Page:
The gummy problem with pregnancy

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Expecting a baby? Did you know that your dental health might play up while you’re pregnant?

Well, it can. 

Thankfully taking care of your gums and your pearly whites also help your baby’s health. 

Now that you know that, you’ll be keen to learn how to stay on top of your dental health while pregnant.

Why does pregnancy affect teeth?

Pregnancy changes women’s usual hormonal levels, affecting teeth and gums. 

Common dental problems during pregnancy

  • Irritated and inflamed gums
  • Bleeding gums
  • Bad breath

It’s important to see your dentist if you have these symptoms. Firstly because the earlier gum disease is treated, the better. The reality is that gingivitis, the early form of gum disease can lead on to periodontitis – a speedy retreat of the gums, bad breath, plaque deposits, loose teeth and potential tooth loss.

Secondly, gum disease is linked to premature birth and low birth weight. Given that a healthy baby is your aim, your oral health is top priority. 

Dental treatment you can have while pregnant

  • Preventative dental and fluoride treatments
  • Some non-urgent elective procedures in the first trimester (speak to your dentist)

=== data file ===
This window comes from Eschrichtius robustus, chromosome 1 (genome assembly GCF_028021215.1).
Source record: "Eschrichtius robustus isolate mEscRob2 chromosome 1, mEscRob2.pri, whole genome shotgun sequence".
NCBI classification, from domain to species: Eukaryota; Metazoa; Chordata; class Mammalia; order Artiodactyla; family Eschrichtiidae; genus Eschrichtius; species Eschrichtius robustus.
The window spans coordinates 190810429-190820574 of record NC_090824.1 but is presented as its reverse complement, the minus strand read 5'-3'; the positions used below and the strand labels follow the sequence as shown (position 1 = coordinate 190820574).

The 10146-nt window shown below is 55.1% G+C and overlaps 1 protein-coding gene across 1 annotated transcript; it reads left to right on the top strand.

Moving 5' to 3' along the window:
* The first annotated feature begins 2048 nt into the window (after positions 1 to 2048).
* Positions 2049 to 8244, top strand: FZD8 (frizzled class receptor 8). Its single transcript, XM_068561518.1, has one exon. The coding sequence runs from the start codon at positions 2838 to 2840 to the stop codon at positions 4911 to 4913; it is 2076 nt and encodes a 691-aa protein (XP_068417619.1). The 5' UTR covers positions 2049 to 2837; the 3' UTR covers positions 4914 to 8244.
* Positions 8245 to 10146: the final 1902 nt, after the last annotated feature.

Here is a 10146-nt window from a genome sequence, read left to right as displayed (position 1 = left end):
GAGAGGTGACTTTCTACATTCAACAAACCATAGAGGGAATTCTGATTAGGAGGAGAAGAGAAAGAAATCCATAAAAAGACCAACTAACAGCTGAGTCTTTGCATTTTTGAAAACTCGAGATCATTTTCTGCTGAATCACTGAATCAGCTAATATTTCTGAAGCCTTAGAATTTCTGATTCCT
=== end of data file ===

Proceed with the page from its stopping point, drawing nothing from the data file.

• Urgent dental surgery (speak to your dentist)

Tip: Let your dentist know you’re pregnant before any treatment, so that they can take all the recommended precautions for you.

Dental treatment you and your dentist might avoid

  • X-rays (although these can be accommodated if necessary)
  • Non-urgent elective surgery during your 2ndand 3rdtrimesters

Good oral hygiene at home

Being pregnant doesn’t mean you get to put your self-care on hold. Quite the opposite. Healthy habits are more important than ever in keeping your mouth clean.

Your normal dental regimen should apply: brush twice a day with fluoride toothpaste, floss your teeth and keep your dental appointments (every 6 months is a rule of thumb).

Pregnancy teeth myths

The following tales are decidedly false. Consider yourself informed.

  • Calcium transfers from mum’s teeth to the baby
  • It’s normal to lose a tooth during pregnancy
  • Using fluoride on your teeth is bad for your baby

Visit BetterHealth.vic.gov.au for extra tips and tricks for tooth brushing while pregnant.

Check out our special dental offers for Peoplecare extras members here.

 

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Sources: Australian Dental Association, Department of Health (pregnancybirthbaby.org.au), BetterHealth Channel & Dental Health Services Victoria

 

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